Why we should be ter­ri­fied about arms pol­icy

The Glengarry News - - The Opinion Page -

The Ed­i­tor, The pro­posal that Glen­gar­ryPrescott-Rus­sell’s MP rep­re­sent Canada at the United Na­tions Con­fer­ence to Ne­go­ti­ate a Ban on Nu­clear Weapons has to be car­ried for­ward to the next and longest ses­sion from June 15 to July 7. It’s too late for the March 27 to 31 ses­sion.

When I again met with Gabriel Farmer, the young con­stituency as­sis­tant to our MP Francis Drouin at their Alexan­dria of­fice on March 21, he only could re­port some dis­cus­sion of the idea in their par­lia­men­tary of­fice in Ottawa. I had first met with Gabriel Farmer March 7.

Canada voted against the UN res­o­lu­tion in Oct. 2016 that set up the Ban Treaty Talks. Rep­re­sen­ta­tives of 29 na­tions spoke at the first or­ga­ni­za­tional meet­ing on Fe­bru­ary 16. The Nether­lands was one of them even though in Oct. 2016 it ab­stained, the only NATO coun­try that didn’t vote against.

Canada’s vote against was “ut­terly out­ra­geous,” says Peggy Ma­son, Canada’s am­bas­sador for dis­ar­ma­ment from 1989 to 1994. “NATO mem­ber­ship doesn’t re­quire us to vote with the nu­clear states,” she says.

The Nether­lands ab­stained be­cause is was “fac­ing strong sup­port at home for a weapons ban” ac­cord­ing to a one and onethird page ar­ti­cle in the Fo­cus sec­tion of The Globe & Mail (G&M) on March 18.

By con­trast, in our G-P-R fed­eral rid­ing only one en­quiry on the nu­clear prob­lem, from Rock­land, came to our MP’s of­fice, says as­sis­tant Gabriel Farmer.

The G&M ar­ti­cle ti­tled, “The Cas­san­dras are warn­ing of nu­clear doom so why doesn’t Canada seem to care?” was com­mented on in three let­ters to the ed­i­tor in the March 21 and 22 edi­tions.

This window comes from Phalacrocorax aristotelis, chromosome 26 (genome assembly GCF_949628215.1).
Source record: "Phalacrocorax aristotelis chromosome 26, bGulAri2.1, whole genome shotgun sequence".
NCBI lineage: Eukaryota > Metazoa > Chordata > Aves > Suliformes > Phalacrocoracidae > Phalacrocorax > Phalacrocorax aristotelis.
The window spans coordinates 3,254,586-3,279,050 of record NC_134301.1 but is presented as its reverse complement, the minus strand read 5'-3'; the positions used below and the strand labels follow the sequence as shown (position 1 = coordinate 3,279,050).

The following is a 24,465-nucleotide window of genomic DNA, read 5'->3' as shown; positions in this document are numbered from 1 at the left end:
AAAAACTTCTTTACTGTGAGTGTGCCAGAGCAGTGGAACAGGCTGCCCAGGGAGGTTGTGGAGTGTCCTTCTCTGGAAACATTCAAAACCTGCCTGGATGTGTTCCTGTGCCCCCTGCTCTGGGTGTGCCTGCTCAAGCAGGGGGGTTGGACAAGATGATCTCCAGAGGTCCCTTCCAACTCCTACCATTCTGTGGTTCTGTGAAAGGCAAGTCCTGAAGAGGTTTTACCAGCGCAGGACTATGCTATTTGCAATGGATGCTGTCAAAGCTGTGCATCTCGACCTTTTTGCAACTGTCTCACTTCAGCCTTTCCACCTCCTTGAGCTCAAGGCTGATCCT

“Pierre Trudeau ded­i­cated the last years of his po­lit­i­cal life work­ing at the UN and around the world to find a way back from the nu­clear brink. His son should take up that man­tle,” writes Ni­co­las Tracy, an as­so­ciate of the Gregg Cen­tre for the study of War and So­ci­ety on March 22.

We of Glen­garry could point out to Justin Trudeau that the vot­ers of Glen­garry gave the then Lib­eral prime min­is­ter Wil­liam Lyon Macken­zie King, a ma­jor­ity here af­ter he had been de­feated in his for­mer seat ( see the “Scrapbook Cor­ner” of the March 1, The Glen­garry News).

In more re­cent his­tory Canada’s par­lia­ment in 2010 unan­i­mously passed a mo­tion to seek a way to ne­go­ti­ate an end to nu­clear weapons.

A for­mer U. S. Sec­re­tary of De­fence, Wil­liam Perry re­cently told Politico Mag­a­zine that, “To­day the dan­ger of some sort of nu­clear catas­tro­phe is greater than it was dur­ing the Cold War and most peo­ple are bliss­fully un­aware of the dan­ger.” Politico head­lined the ar­ti­cle, “Bill Perry is ter­ri­fied. Why aren’t you?”

His Wil­liam Perry Project is de­voted to teach­ing young peo­ple about the per­ils of nu­clear weapons. We should urge our rel­a­tively young MP to rep­re­sent Canada at the UN talks in June and July.

He would get sup­port from Dou­glas Roche, a for­mer MP and se­na­tor, Cana­dian am­bas­sador for dis­ar­ma­ment and chair of the UN Dis­ar­ma­ment Com­mit­tee; from Paul Meyer an­other for­mer Cana­dian am­bas­sador for Dis­ar­ma­ment; from his­toric fig­ures such as for­mer U.S. sec­re­taries of state Ge­orge Shultz and Henry Kissinger and for­mer head of the then-Soviet union Mikhail Gor­bachev.

If we public cit­i­zens can’t get our gov­ern­ments to halt the nu­clear arms race, we can at least go to our ra­dioac­tive deaths say­ing we tried. Let’s choose to cur­tail some of our other per­sonal and col­lec­tive ac­tiv­i­ties to make time to cam­paign for the dis­man­tling of all nu­clear ar­se­nals. Oth­er­wise ev­ery­thing else we’re do­ing will just end in ra­dioac­tive dust.

Planet Earth is still here but for how much longer? Ger­ard Daech­sel, Alexan­dria

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